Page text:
This was indeed Quicks game to savor. His 51 saves included both stand-on-his-head beauties and more fundamental skills, both with rebound control and crease command throughout the evening, turning a game the Sharks lost early into one they might never have won under any circumstances.It was especially gratifying for him given that he had allowed 12 goals in the previous five periods.I feel if you come in angry, its going to take away from your game, he said of his mindset in turning hay into gold. You just forget about it, you move on, it doesnt matter how many goals they score in one game. The next game is a clean slate and you start over. Not too many emotions going in. Youre just trying to be even-keel and make the saves to help your team win.He also pointed out that the Sharks threw a lot more shots than quality shots at him.A lot of the shots were from the perimeter, he said. We limited their Grade A chances from last time and I also felt I played a bit better than last time out. Its a great win and were looking forward to Game 6.The Sharks looked best in the first period . . . well, once you forget that the first minutes gave them a splenectomy. But all three periods had that same sense lots of busy work, not so much effective work. And the Kings played the tight, sensible, defensive game they are noted for and that the Sharks have shown little of in this series. Their goaltending is a huge problem (early betting is for Niittymaki in Game 6), and the puck management in their zone has been, if anything, worse. It put them in a hole that their profligate shooting could not overcome, and Quick was everything a goaltender must be in the playoffs.You get to this point, and your goaltender is going to have to win you a game, Murray said. Its been going on for 50 years.But not here, not for the last decade at least. The Sharks havent stolen a series with their goaltending ever, and when the offense cant find a goal and the defense cant handle the puck well enough to prevent them, that becomes a serious issue.In the end, the Sharks got a lot of shots, did little with them, and ran into a goalie at the top of his powers while their own goalie seems to have lost most of his. Game 6 is Monday, and the breathing is getting a little harder. This series is going to take a lot more out of the Sharks than theyd hoped, and it might still take them out entirely. As they say, nothing is safe until its home and dry.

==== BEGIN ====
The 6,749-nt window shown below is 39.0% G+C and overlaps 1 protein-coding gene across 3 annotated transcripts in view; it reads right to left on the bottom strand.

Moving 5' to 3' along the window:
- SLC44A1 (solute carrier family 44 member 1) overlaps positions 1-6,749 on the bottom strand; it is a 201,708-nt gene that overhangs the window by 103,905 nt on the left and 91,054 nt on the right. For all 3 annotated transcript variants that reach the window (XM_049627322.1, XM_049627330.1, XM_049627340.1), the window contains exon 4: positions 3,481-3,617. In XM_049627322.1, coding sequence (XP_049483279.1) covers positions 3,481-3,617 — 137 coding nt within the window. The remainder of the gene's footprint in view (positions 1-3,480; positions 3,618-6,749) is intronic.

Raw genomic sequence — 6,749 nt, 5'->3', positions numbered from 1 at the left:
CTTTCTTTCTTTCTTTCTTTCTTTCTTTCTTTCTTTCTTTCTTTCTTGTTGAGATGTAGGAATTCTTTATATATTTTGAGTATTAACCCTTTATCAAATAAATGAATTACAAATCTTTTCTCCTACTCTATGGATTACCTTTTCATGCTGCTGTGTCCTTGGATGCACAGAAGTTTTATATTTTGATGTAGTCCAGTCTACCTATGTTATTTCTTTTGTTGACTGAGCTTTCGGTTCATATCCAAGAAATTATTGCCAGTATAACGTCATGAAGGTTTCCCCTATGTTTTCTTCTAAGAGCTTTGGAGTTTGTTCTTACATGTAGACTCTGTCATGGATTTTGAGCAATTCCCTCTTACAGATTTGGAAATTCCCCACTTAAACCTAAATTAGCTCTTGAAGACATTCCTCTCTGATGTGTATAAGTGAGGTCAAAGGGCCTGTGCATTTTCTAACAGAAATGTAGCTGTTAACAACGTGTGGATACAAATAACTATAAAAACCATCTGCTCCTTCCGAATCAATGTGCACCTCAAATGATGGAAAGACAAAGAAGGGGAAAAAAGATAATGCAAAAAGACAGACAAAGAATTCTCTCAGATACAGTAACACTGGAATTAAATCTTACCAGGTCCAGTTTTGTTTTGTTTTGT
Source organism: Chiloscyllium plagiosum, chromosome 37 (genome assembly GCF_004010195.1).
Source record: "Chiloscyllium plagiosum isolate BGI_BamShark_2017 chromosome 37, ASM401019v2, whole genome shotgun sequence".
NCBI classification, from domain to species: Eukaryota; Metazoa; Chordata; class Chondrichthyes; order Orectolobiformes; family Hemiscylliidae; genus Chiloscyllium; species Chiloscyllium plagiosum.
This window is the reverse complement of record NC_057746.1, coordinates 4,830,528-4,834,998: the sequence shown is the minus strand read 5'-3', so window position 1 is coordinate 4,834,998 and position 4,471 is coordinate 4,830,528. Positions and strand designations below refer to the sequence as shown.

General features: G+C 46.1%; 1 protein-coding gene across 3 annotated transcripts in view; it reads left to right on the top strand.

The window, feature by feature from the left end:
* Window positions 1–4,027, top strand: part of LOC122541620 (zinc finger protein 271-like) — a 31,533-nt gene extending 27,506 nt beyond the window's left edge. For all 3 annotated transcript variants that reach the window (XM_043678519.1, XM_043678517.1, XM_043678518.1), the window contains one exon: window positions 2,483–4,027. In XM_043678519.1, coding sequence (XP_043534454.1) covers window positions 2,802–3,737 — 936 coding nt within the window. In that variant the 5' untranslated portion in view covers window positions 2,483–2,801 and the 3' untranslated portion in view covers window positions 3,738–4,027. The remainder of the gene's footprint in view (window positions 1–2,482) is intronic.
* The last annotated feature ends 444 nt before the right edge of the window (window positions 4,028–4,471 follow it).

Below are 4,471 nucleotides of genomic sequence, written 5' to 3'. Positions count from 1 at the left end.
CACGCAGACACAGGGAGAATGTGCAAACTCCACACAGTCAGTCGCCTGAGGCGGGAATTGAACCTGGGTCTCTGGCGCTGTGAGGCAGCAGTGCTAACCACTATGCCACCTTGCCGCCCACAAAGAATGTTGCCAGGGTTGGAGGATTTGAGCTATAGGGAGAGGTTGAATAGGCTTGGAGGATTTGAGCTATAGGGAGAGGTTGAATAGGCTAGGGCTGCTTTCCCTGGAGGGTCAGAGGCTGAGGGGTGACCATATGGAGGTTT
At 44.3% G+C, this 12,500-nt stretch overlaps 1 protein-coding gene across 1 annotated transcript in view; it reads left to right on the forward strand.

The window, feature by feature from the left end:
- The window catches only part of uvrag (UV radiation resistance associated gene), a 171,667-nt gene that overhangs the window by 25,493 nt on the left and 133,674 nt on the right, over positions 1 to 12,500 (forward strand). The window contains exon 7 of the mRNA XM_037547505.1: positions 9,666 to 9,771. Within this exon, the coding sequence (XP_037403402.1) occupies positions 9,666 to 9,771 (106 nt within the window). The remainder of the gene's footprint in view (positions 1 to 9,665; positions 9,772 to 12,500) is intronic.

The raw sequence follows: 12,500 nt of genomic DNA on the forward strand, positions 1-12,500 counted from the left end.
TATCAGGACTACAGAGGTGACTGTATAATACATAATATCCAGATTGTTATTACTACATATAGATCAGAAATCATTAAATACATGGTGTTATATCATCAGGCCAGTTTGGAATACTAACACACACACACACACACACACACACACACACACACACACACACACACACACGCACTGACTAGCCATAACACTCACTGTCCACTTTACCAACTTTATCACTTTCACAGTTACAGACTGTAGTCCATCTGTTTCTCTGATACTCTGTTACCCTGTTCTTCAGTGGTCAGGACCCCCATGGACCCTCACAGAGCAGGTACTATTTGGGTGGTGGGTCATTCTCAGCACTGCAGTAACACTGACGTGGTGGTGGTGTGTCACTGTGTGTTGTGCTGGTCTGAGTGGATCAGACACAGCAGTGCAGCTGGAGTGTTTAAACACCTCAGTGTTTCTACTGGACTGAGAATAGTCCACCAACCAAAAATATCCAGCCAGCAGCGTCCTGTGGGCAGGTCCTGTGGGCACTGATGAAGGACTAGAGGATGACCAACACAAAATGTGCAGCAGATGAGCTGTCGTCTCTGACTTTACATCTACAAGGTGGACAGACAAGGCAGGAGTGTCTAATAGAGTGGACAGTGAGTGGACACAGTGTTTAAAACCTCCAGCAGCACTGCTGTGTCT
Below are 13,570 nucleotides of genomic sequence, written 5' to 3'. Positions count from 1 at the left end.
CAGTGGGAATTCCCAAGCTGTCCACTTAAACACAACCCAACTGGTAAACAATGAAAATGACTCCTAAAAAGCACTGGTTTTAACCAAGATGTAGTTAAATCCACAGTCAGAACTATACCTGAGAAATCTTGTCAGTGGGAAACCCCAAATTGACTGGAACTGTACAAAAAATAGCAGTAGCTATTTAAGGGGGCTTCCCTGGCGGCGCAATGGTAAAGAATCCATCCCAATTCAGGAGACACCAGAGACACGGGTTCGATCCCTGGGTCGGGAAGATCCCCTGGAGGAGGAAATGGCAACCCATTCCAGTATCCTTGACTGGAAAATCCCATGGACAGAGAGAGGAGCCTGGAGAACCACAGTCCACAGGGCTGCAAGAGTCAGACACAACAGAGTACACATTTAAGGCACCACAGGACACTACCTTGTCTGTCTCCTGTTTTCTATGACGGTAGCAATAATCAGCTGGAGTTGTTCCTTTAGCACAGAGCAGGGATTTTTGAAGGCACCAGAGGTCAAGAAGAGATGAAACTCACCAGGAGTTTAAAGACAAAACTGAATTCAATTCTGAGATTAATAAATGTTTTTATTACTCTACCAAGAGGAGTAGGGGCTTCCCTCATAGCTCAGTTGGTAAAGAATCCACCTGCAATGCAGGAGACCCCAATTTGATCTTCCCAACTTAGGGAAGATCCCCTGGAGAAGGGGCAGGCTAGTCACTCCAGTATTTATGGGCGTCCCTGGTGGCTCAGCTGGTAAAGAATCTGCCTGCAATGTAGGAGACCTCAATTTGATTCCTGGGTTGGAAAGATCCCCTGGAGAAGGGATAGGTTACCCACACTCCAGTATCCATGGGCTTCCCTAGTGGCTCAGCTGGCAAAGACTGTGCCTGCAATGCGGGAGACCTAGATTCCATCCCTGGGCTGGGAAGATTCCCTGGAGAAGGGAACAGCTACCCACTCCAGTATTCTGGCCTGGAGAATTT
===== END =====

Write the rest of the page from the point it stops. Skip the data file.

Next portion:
Dusty Baker's postseason agonies and his Hall of Fame candidacy


Dusty Baker's postseason agonies and his Hall of Fame candidacy

Dusty Baker’s face tells a lot of different stories, but there is only one it tells in October.

Disappointment. Deflating, soul-crushing, hopeless disappointment.

With Thursday night’s National League Division Series defeat to the Chicago Cubs, the Washington Nationals have reinforced their place in the panoply of the capital’s legacy of failure.